The Viticulture - Seasonal Practices

The Viticulture - Seasonal Practices

October 24, 2018 0 Comments

Primary producers are subject to the uncontrollable elements of nature and viticulture is no exception.  The dormancy of vines through the cooler months of the year affords some protection against winter chills and further allows hard pruning of canes and spurs with minimal impact on the plants’ metabolism. With the arrival of spring…. longer daylight and steadily increasing warmth, the plants ‘wake up’ and begin a new cycle of growth.  The climatic change stimulates leaf bud burst producing soft, tender foliage tissue, highly susceptible to the prevalent frosty conditions at night at this time of year.


To assist the Turners Crossing vineyard team in managing such conditions, an online weather station has been created with direct links to the physical site. This allows valuable data including air temperature, relative humidity and rainfall to be monitored and recorded, providing vital information about what is happening at any point in time and subsequently to create a profile that enables staff to plan ahead.


Early Spring Recipe


Saumon aú Crumble

Turners Crossing Viognier



  • 500g spinach leaves
  • 1 onion finely chopped
  • 750g Salmon
  • dill
  • 250ml crème fraiche
  • 150g butter
  • 300g plain flour
  • 100g parmesan
  • salt, pepper, spice


Mix the butter, flour, salt, pepper and parmesan and rub to form a crumble.

Heat the spinach and chopped onions until soft.

Grease a gratin dish. Mix the crème fraiche with the dill, salt and pepper.

Cut the salmon into large pieces and layer the spinach with the fish and pour the crème fraiche mix over the top.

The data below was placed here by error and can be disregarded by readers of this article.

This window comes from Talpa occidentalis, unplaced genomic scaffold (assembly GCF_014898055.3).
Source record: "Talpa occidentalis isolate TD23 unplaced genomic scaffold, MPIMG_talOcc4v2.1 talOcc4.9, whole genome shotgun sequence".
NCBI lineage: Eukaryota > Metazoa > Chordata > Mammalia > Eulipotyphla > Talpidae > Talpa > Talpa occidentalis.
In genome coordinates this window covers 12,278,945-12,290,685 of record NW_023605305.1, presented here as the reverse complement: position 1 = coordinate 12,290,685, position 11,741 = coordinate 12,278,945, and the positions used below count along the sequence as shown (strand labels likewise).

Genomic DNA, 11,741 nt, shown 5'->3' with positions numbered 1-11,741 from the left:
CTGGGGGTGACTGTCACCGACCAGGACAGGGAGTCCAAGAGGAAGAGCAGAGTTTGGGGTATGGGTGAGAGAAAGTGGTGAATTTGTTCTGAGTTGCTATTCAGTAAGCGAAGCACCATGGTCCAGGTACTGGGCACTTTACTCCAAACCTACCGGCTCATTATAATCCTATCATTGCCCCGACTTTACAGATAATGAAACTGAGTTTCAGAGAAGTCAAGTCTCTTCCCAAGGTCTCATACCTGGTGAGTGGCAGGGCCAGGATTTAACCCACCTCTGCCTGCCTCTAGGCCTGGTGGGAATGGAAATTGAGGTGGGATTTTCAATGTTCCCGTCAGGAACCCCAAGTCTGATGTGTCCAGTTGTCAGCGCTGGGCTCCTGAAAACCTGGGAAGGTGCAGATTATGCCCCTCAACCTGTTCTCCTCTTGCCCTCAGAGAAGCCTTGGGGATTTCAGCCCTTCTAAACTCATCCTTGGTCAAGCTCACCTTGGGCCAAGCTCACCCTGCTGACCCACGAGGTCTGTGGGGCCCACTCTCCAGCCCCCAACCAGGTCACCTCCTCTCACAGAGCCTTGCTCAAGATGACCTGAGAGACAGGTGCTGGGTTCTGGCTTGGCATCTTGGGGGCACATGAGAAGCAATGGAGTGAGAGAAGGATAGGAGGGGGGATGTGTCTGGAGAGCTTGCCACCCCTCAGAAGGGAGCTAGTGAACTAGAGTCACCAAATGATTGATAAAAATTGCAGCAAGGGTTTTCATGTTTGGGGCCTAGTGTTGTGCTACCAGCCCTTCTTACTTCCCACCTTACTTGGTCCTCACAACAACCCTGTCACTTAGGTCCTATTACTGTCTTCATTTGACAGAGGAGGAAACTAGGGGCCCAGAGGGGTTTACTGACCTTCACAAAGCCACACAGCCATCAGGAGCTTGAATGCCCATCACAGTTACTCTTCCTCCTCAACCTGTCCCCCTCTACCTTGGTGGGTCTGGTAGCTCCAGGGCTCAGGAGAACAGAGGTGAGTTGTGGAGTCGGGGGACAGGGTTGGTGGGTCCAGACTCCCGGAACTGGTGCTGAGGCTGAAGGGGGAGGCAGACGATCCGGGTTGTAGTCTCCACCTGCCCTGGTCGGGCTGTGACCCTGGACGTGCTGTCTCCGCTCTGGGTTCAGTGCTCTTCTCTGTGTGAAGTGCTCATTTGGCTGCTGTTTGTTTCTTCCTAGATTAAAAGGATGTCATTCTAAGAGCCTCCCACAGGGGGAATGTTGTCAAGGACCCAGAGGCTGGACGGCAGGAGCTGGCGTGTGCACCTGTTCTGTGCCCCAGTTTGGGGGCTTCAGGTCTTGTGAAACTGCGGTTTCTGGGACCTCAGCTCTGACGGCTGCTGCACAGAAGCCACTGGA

Finally, sprinkle the crumble mix over the top and bake in a pre-heated oven at 2000C for 15-20 mins until crumble begins to brown.

Serve with a glass of exquisite Turners Crossing Viognier!!


What’s happening in the Vineyard? ...


Spring has most definitely arrived in the vineyard and with the bud-burst and development of the new, soft foliage comes the inherent risk of frost damage. Warmer and longer days stimulate growth, but the nights remain cool at Serpentine, often dropping below 00C.  This effectively means that pumps, filters, spray nozzles and water supply all need to be available and functioning properly to avoid that soft tissue damage that can be so devastating so early in the growing season.

In addition to the concerted efforts to protect the vines from frost, the vineyard team have been busy applying sulfur sprays; the initial spray prior to bud-burst to prevent rust mite attack and a secondary application at lower concentration just after leaf appearance to minimise powdery mildew.  .

The vineyard is about to explode into mass production and the team will have their work cut out for them in the ensuing months as foliage fills out and fruit begins to form.  In the meantime, they need to keep their eyes peeled and wits about them as the serpents also spring to life and full activity at ground level! Beware the brown snakes!.......

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